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Scenic Country and Coastal Self-catering Holidays in France

France is a treasure chest of inspiring destinations. For this reason you have plenty of options when it comes to holidays in France. However, such an abundance of choices creates a dilemma. Which one should you choose?

If you are longing to escape to the countryside or coast, and if your preference is a self-catering getaway, then here are a few inspiring ideas for holidays and short breaks in France:

The tranquil island — Ile de Ré, Atlantic Coast

Filled with dune-backed beaches, harbour villages and pine forests, the Ile de Ré is an unspoilt, protected island off the west coast of France. As it has over sixty miles of cycle paths, it is perfect for exploring by bike. This means you can spend a day or more gliding past cornfields, salt marshes and rustic houses, perhaps pausing to picnic at the Phare des Baleines lighthouse, which offers sweeping views of the Atlantic. The main town is the petite St-Martin-de-Ré, which has fortifications dating back to the 17th century as well as a pretty marina. From golden coastland to sweet-scented forests to pavement cafés, Ile de Ré is a chic and understated getaway.

The scenic beach escape — Cap-Coz, Brittany

Perched atop ten miles of fine sandy beach, the seaside resort of Cap-Coz overlooks the Glénan archipelago in Southern Brittany. The beach lies in a sheltered spot at the end of La Forêt Bay, making it perfect for swimming and relaxing. Dotted with rock pools, there is fascinating marine life. You can also experience plenty of Breton beauty in the surrounding area, including protected nature spots, pathways and creeks. The lively fishing ports of Concarneau and Foret-Fouesnant are also within easy reach.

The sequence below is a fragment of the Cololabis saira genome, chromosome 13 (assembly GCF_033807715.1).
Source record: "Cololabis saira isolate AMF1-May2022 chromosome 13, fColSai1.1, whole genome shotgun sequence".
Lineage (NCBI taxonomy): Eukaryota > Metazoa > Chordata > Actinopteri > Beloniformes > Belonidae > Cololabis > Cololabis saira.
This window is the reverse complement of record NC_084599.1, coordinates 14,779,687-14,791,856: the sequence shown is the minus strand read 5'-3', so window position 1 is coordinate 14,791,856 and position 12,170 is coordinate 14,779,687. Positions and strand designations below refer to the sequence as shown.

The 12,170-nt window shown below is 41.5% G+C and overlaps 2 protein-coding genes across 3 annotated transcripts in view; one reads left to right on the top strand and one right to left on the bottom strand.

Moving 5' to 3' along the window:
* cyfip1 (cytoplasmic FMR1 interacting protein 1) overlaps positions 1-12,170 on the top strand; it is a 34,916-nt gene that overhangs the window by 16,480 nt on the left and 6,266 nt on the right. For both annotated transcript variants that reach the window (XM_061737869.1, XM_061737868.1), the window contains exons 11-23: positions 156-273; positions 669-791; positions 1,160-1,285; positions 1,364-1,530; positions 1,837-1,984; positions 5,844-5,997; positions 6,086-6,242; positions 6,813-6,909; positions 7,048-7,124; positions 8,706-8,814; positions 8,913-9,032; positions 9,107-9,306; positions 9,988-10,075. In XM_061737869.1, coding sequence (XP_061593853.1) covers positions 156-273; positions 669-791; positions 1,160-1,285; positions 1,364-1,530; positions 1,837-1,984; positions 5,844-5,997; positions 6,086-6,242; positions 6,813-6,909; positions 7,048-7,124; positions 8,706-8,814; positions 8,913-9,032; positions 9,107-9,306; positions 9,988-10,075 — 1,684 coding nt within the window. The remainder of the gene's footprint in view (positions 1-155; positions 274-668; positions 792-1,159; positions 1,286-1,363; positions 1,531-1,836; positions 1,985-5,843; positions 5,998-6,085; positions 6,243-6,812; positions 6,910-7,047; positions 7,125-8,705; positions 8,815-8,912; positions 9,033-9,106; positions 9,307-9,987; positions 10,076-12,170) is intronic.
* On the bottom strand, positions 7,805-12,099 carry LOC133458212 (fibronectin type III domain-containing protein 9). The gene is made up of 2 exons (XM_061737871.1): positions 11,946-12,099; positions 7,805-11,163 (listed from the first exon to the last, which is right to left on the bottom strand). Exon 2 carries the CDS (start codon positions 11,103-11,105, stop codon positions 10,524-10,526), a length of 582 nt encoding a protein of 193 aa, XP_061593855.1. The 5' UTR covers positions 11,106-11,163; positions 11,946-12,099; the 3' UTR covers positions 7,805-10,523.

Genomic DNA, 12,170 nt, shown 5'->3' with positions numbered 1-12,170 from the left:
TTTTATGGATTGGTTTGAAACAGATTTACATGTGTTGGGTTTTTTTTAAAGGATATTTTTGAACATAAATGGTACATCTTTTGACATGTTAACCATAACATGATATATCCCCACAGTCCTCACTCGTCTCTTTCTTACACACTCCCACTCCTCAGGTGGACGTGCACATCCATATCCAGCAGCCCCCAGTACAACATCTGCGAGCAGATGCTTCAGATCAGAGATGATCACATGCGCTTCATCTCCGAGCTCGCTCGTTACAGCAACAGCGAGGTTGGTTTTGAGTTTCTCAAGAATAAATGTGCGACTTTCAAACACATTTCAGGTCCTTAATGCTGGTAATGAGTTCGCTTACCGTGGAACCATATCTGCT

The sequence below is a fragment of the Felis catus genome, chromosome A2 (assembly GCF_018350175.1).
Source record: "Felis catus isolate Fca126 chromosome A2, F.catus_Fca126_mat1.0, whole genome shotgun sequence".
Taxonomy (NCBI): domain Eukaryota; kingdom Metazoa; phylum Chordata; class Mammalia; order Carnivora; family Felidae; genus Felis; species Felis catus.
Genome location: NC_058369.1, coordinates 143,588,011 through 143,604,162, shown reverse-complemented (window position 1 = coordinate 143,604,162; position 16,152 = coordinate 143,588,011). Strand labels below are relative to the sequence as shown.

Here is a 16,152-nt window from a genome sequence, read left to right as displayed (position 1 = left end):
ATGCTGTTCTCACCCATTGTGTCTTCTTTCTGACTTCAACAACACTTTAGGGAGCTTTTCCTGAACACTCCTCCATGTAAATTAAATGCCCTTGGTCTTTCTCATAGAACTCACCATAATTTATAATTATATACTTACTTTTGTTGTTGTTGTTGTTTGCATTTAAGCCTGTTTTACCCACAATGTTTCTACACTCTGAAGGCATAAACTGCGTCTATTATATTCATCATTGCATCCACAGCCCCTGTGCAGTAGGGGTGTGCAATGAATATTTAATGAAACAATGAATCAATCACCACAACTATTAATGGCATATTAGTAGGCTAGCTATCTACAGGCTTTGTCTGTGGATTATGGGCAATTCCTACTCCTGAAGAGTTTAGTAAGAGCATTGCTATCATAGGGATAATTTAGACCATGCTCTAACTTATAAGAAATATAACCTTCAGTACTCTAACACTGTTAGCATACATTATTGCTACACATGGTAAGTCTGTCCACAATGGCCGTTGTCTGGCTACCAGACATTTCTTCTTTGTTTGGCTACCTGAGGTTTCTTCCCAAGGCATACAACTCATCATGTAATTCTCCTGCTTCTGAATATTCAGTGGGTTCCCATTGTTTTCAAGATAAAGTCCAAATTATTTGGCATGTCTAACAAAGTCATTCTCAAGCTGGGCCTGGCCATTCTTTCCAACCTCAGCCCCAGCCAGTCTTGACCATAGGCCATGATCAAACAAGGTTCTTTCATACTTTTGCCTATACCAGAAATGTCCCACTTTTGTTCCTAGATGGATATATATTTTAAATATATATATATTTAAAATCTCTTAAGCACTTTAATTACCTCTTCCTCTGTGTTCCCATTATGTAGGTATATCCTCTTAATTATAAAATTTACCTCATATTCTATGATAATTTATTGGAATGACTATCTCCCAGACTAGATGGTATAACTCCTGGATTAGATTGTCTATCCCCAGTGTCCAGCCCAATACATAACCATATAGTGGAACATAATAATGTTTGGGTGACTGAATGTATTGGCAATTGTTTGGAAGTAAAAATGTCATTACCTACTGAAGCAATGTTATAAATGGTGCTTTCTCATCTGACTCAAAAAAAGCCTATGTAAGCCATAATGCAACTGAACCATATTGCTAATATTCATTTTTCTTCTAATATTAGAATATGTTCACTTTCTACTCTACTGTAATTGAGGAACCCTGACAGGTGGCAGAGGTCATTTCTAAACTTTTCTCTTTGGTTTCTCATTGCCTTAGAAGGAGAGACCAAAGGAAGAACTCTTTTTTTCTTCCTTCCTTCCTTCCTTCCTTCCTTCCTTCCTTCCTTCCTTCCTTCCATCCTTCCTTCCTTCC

The Medieval wine region village — Eguisheim, Alsace-Lorraine

Holidays in France rarely seem more fairytale-like than those in Eguisheim. Voted the French people’s favourite village in 2013, it is one of the most beautiful villages along the Alsace wine route. Nestled in vine-planted hills, the village’s winding, concentric streets circle the 13th century castle of Château Saint-Léon. You can often spot flocks of storks on the roof of the castle’s chapel and there is even an annual festival held in their honour. Medieval half-timbered houses, colourful buildings and geranium-filled window boxes are just some of the many delights of this storybook-style village. With over 800 acres of surrounding vineyard, you will also have plenty of opportunity to sample the local wines.

The picturesque fishing port — Le Guilvinec, Brittany

Le Guilvinec is a jewel of a fishing port in southwest Brittany. Situated in Finistère, this small town offers family-friendly beaches, an impressive food market, and nearby scenic walks across the Men Meur headland and the Moulin Mer valley. Every day Le Guilvinec’s beach comes alive as local fishermen arrive with their daily catch of crabs and langoustines. Other nearby attractions include the National Maritime Museum, the Océanopolis aquarium with its penguin colony and the rugged cliffs of Pointe du Raz.

The breathtaking ski resort — Lake Tueda, French Alps

Surrounded by a rare species of pine tree, the ski destination of Lake Tueda offers incredible scenery, including natural reserves and protected forests. It is also the gateway to Vanoise National Park, which is situated between the Tarentaise and Maurienne valleys. The lake is stunning when frozen and the area is ideal for both downhill and cross-country skiing, as well as sledging. Les Trois Vallées ski area is actually the largest in the world, with almost four hundred miles of slopes and trails.

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